Attorney General David Eby has brought forward recommendations to reduce, what he has described as, the financial “dumpster fire” that is ICBC.

One of the proposed changes is moving to a driver based-model, which will see at-fault crashes be tied to the driver and not the car.

“92.1 per cent of respondents indicated that the driver, not the registered owner, to be held responsible and have their premiums increased if they cause a crash,” says Eby.

Out of the 35,000 respondents who took part in the public feedback, ICBC found that people who have a cleaner driving record shouldn’t have to pay the same amount as others who have a poor record.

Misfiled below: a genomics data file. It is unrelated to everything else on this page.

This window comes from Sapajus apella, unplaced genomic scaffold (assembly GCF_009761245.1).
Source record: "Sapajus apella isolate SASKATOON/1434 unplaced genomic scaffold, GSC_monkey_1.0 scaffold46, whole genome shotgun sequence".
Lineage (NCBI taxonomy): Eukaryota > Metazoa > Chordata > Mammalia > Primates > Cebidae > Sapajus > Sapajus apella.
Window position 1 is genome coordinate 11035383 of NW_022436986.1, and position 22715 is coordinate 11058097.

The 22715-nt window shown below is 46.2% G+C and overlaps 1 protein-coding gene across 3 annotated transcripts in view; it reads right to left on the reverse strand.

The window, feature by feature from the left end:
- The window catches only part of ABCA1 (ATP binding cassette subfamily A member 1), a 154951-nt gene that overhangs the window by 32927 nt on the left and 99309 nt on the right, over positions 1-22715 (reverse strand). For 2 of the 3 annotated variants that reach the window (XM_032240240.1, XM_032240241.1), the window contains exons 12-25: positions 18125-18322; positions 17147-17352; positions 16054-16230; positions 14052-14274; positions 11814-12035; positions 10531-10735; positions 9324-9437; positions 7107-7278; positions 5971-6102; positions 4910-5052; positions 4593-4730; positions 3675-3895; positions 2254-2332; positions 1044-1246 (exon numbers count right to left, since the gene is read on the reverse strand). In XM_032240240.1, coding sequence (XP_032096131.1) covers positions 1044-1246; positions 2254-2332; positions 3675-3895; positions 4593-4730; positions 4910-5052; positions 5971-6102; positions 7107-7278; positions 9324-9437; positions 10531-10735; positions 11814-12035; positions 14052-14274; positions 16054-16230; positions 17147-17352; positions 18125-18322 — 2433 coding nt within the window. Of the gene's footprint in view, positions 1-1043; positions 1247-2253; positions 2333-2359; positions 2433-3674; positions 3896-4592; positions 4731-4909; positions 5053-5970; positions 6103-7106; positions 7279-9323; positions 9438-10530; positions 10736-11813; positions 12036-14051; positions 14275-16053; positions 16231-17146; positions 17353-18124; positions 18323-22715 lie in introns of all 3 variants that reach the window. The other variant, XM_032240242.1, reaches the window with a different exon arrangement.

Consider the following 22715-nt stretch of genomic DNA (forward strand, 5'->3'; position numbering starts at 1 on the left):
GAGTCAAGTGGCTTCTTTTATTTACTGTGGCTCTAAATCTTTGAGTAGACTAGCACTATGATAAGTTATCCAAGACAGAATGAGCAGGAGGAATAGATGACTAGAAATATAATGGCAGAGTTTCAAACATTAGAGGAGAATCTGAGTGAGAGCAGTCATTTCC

Based on today’s rates, in the first year of this transition, an estimated 67 per cent of customers would see basic insurance premiums that reflect a lower risk:

  • 39 per cent of all drivers – up to $50 reduction
  • 13 per cent of all drivers – between $50 and $100 reduction
  • 15 per cent of all drivers – more than $100 reduction

Based on today’s rates, in the first year, an estimated 33 per cent of customers would see basic insurance premiums that reflect a higher risk:

  • 11 per cent of all drivers – up to $50 increase
  • 5 per cent of all drivers – between $50 and $100 increase
  • 17 per cent of all drivers – more than $100 increase

The recommendations must be approved by the BC Utilities Commission. If they are approved it would be implemented September 2019.

ICBC has a deficit of $1.3 billion.